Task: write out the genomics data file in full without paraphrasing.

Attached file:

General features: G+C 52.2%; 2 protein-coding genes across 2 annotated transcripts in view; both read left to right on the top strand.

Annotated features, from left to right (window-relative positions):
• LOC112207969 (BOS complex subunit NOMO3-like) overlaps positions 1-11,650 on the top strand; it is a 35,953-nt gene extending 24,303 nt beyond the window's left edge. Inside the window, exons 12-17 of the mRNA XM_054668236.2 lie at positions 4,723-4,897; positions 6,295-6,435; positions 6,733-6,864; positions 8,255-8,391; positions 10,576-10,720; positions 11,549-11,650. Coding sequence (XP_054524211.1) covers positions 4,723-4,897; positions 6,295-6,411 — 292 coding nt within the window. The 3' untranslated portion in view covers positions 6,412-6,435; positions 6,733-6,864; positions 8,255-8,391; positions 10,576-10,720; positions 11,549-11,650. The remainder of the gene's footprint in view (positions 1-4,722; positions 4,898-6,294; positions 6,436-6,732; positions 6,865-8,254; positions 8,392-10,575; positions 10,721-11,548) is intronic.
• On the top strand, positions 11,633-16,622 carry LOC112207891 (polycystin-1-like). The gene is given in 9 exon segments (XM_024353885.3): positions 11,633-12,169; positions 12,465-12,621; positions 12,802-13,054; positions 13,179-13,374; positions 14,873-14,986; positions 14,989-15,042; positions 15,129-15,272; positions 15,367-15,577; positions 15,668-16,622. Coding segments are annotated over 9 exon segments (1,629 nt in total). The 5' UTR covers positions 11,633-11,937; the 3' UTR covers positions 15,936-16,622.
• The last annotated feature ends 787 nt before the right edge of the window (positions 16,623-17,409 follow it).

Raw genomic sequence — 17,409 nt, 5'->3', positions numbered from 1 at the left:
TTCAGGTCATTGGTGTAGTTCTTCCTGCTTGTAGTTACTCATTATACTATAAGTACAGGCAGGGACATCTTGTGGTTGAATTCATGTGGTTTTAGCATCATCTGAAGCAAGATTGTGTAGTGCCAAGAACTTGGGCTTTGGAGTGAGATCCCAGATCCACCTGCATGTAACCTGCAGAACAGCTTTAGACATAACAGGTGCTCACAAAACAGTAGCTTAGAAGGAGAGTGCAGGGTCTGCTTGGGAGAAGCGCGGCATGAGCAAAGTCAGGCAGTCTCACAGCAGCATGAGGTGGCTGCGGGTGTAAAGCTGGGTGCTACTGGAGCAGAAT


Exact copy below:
General features: G+C 52.2%; 2 protein-coding genes across 2 annotated transcripts in view; both read left to right on the top strand.

Annotated features, from left to right (window-relative positions):
• LOC112207969 (BOS complex subunit NOMO3-like) overlaps positions 1-11,650 on the top strand; it is a 35,953-nt gene extending 24,303 nt beyond the window's left edge. Inside the window, exons 12-17 of the mRNA XM_054668236.2 lie at positions 4,723-4,897; positions 6,295-6,435; positions 6,733-6,864; positions 8,255-8,391; positions 10,576-10,720; positions 11,549-11,650. Coding sequence (XP_054524211.1) covers positions 4,723-4,897; positions 6,295-6,411 — 292 coding nt within the window. The 3' untranslated portion in view covers positions 6,412-6,435; positions 6,733-6,864; positions 8,255-8,391; positions 10,576-10,720; positions 11,549-11,650. The remainder of the gene's footprint in view (positions 1-4,722; positions 4,898-6,294; positions 6,436-6,732; positions 6,865-8,254; positions 8,392-10,575; positions 10,721-11,548) is intronic.
• On the top strand, positions 11,633-16,622 carry LOC112207891 (polycystin-1-like). The gene is given in 9 exon segments (XM_024353885.3): positions 11,633-12,169; positions 12,465-12,621; positions 12,802-13,054; positions 13,179-13,374; positions 14,873-14,986; positions 14,989-15,042; positions 15,129-15,272; positions 15,367-15,577; positions 15,668-16,622. Coding segments are annotated over 9 exon segments (1,629 nt in total). The 5' UTR covers positions 11,633-11,937; the 3' UTR covers positions 15,936-16,622.
• The last annotated feature ends 787 nt before the right edge of the window (positions 16,623-17,409 follow it).

Raw genomic sequence — 17,409 nt, 5'->3', positions numbered from 1 at the left:
TTCAGGTCATTGGTGTAGTTCTTCCTGCTTGTAGTTACTCATTATACTATAAGTACAGGCAGGGACATCTTGTGGTTGAATTCATGTGGTTTTAGCATCATCTGAAGCAAGATTGTGTAGTGCCAAGAACTTGGGCTTTGGAGTGAGATCCCAGATCCACCTGCATGTAACCTGCAGAACAGCTTTAGACATAACAGGTGCTCACAAAACAGTAGCTTAGAAGGAGAGTGCAGGGTCTGCTTGGGAGAAGCGCGGCATGAGCAAAGTCAGGCAGTCTCACAGCAGCATGAGGTGGCTGCGGGTGTAAAGCTGGGTGCTACTGGAGCAGAAT